Use the <jetty-web-app> configuration object to define a Web application in the Jetty instance; see jetty-web-app Configuration Object for details.

See Example Jetty Configuration for a sample of using each of the preceding configuration objects.

jetty Configuration Object

Use the parameters described in the following table to define a <jetty> configuration object in your config.xml file.

Table 8-1 Configuration Parameters for <jetty>
The name of the NetIO service used. The NetIO service defines the port the server listens on.
See netio Configuration Object for details.
The name of the Work Manager that should be used for thread pooling. If not specified, the default work manager is used.
The name of a directory where temporary files required for web apps, JSPs, and other types of web artifacts are kept.


Enable debugging in the Jetty code using the OSGi Log Service.
The name of the jetty server instance.

netio Configuration Object

Use the parameters described in the following table to define a <netio> configuration object in your config.xml file.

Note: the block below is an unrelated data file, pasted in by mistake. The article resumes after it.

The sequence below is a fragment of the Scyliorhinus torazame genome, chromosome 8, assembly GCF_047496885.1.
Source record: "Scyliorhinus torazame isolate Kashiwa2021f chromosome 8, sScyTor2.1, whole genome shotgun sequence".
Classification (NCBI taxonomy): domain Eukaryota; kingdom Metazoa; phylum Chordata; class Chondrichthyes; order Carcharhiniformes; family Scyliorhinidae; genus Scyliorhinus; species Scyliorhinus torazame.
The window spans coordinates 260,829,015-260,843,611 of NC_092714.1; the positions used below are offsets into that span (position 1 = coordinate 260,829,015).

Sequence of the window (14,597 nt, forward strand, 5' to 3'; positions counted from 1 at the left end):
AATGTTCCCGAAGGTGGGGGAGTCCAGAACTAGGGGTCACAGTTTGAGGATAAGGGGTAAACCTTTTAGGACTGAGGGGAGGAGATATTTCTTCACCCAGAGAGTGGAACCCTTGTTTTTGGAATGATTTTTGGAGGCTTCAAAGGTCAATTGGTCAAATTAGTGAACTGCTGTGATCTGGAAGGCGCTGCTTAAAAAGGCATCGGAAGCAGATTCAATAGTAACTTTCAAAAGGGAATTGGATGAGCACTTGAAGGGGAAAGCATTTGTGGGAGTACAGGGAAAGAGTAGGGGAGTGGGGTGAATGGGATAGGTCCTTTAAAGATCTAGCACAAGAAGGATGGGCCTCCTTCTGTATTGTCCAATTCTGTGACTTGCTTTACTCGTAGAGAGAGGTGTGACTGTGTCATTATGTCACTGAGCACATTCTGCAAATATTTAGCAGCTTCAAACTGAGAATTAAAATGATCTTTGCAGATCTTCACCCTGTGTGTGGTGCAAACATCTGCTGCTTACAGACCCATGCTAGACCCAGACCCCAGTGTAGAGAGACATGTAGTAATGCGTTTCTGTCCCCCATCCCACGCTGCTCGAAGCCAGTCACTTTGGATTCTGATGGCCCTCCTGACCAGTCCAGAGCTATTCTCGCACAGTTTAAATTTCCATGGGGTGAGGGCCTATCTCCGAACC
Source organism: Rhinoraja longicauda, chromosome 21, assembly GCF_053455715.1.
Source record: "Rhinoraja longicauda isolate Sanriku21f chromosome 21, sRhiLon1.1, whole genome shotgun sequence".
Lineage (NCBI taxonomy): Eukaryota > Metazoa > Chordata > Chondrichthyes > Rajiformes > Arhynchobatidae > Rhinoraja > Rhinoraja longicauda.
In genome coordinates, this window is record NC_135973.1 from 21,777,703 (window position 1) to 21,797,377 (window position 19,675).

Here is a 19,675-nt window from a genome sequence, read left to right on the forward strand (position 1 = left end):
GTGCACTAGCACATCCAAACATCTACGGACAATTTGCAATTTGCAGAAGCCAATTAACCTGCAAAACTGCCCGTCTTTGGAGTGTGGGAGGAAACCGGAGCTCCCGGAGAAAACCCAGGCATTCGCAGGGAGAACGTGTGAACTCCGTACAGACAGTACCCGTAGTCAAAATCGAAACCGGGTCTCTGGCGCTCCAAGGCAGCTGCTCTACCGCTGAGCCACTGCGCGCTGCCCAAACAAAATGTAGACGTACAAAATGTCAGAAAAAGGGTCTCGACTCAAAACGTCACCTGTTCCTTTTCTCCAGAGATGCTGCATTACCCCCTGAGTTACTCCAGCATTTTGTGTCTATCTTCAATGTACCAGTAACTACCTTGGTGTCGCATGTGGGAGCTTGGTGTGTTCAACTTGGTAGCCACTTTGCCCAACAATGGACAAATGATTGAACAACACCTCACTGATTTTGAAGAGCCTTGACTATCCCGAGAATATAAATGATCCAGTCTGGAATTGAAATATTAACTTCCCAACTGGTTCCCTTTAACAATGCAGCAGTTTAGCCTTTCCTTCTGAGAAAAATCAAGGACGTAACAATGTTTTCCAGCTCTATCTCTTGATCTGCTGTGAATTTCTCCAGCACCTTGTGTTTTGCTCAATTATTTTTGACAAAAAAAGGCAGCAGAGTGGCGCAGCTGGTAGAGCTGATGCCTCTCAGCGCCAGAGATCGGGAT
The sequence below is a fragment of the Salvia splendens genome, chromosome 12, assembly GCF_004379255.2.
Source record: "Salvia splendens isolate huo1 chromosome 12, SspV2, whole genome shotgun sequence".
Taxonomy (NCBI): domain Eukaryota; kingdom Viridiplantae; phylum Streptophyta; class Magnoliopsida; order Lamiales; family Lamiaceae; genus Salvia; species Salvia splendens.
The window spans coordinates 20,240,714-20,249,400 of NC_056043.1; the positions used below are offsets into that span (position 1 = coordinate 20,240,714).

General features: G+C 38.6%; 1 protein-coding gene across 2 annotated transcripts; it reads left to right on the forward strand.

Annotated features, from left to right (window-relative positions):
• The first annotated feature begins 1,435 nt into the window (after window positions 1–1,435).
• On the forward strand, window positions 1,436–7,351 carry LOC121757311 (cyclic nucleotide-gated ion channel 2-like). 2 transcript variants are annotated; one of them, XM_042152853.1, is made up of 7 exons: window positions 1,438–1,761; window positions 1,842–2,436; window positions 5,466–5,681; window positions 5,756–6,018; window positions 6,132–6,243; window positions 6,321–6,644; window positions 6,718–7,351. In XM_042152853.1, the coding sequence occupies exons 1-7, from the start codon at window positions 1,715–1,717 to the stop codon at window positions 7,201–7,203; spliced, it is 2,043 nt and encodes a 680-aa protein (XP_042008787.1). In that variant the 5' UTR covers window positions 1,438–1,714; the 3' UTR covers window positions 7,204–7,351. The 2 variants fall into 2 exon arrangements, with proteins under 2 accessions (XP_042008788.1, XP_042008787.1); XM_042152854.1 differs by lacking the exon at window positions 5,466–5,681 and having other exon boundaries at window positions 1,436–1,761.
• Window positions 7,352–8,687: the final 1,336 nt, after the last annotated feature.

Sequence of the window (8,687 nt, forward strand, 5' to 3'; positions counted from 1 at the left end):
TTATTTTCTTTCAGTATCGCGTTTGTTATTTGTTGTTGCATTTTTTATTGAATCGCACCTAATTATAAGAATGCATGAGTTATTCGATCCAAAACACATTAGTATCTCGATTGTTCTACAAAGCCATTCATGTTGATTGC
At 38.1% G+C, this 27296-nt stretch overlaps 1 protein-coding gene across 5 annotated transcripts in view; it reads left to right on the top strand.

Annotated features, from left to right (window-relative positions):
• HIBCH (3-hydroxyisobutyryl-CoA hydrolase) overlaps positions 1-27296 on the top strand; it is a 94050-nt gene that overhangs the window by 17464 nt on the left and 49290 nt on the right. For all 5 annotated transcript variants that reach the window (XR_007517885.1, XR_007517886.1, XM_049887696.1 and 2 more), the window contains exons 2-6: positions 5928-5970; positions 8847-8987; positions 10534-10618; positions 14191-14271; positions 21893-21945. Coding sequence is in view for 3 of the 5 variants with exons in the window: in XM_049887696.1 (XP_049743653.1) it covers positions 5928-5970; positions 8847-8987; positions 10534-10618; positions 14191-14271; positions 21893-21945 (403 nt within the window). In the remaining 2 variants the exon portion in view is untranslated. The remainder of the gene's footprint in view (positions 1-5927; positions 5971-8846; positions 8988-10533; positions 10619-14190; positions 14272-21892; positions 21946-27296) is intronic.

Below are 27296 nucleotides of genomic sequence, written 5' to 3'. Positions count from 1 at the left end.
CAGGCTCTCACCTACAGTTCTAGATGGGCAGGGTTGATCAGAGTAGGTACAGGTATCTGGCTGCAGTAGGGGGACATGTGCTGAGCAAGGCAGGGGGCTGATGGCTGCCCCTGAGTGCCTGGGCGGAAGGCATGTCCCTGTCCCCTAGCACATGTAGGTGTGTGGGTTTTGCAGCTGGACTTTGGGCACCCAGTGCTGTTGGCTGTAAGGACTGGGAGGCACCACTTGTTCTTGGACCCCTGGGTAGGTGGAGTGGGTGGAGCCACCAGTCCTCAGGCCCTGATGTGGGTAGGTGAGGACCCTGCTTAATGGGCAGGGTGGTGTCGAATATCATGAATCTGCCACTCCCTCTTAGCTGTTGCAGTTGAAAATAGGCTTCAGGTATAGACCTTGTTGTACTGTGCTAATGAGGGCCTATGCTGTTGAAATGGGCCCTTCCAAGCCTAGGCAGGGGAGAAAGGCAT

Table 8-2 Configuration Parameters for <netio>
The name of this configuration object.
The listening port number.
The address on which an instance of netio service listens for incoming connections.
  • It may be set to a numeric IP address in the a.b.c.d format, or to a host name.
  • If not set, the service listens on all network interfaces.

Note: The value of this parameter cannot be validated until the service has started.

work-manager Configuration Object

Use the parameters described in the following table to define a <work-manager> configuration object in your config.xml file.

Table 8-3 Configuration Parameters for <work-manager>
The minimum threads this work manager uses.
The fairshare value this work manager uses.
The maximum threads constraint this work manager uses.
The name of this work manager.

jetty-web-app Configuration Object